Hong Kong Disneyland is closing after 50 new coronavirus cases in the city

Roberto Machado Noa/LightRocket/Getty Images

Although Disney World reopened over the weekend in Florida, Hong Kong Disneyland is closing its gates again. On Monday, CNN reported that the Hong Kong park was clamping down after a recent spike of 52 new cases of coronavirus in the city. Contrast this with Disney World stateside, which reopened amid Florida becoming an international coronavirus epicenter, adding 15,299 new cases on Sunday — the highest single-day total reported for any state thus far.

A Disney spokesperson told CNN: “As required by the government and health authorities in line with prevention efforts taking place across Hong Kong, Hong Kong Disneyland park will temporarily close from July 15.” While the plan is for a temporary park closure, hotels at the Hong Kong Disneyland resort will remain open.

Leading up to its dystopian reopening, Disney World released a safety promo video that could’ve been lifted straight from a Paul Verhoeven movie. Dipping heavily into pathos, Disney has blended wistful images of empty theme park rides with the upbeat optimism of masked employees — many of whom will face the greatest risk of infection — working diligently to prepare enhanced sanitation measures. The parks have implemented cute punitive measures, like not allowing guests to purchase photos if their masks are pulled down, keeping with their suppression of unsafe behavior on rides.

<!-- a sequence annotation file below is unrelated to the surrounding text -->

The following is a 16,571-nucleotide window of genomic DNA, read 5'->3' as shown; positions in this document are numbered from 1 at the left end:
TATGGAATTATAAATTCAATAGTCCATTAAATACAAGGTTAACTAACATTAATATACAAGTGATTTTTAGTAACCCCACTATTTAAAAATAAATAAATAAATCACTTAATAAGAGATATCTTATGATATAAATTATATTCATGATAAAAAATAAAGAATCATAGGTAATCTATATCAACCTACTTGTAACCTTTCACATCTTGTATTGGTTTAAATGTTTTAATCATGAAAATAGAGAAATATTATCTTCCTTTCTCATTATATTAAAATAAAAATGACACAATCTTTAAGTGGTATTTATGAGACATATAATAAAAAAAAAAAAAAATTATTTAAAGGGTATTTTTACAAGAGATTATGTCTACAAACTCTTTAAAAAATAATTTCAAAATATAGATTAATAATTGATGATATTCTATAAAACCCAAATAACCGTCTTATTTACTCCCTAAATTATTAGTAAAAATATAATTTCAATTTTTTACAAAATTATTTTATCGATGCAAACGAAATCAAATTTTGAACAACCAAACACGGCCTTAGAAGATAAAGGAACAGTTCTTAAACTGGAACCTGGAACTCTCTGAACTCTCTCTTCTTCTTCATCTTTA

Dispatches from the first weekend back at Disney painted a strange dissonance between the horrors playing out in hospitals across the country and rapturous reactions from park-goers. The New York Times published a story documenting the opening weekend — with somewhat restrictive access, after Disney retracted credentials for a Times photographer on Friday. There’s been much talk about Disney Adults over the past several days, and the reporter Brooks Barnes spoke with an especially effusive 45-year-old who’d flown to Orlando from Alabama with some friends.

“I’m so overwhelmed with emotion,” a weeping Ms. Little said, as she stood on Main Street USA wearing Minnie Mouse ears. “The last few months have been so hard. We have just felt so defeated. Being here gives me the strength to go on.”

It feels like an important distinction that the Hong Kong government, not Disney, made the decision to close Disneyland indefinitely in response to rising case counts. The same profit-hungry company is behind both parks, with the only difference being a proactive governmental approach to managing the virus with a lower new case threshold instead of the no-holds-barred sadism on display in the United States.

Earlier in the pandemic, it was reasonable to expect that countries experiencing outbreaks before the U.S. — and beginning their recovery from those outbreaks — would serve as a preview of sorts. The empty venue livestreams and lockdowns in Wuhan ultimately came to predict the early months of pandemic life in the United States, if only on an advanced timetable. Instead, we’ve mostly just abandoned those early directives and moved at our own destructive pace.

Much like Hong Kong closing schools again with minor increases in case count, as the Trump administration intends to strongarm schools into reopening despite record single-day totals, it’s clear that the sole precedent we’re following is American exceptionalism. Every indication from beyond our borders indicates that prematurely chasing a return to normalcy is the most destructive path forward, and yet it’s the only policy on the table.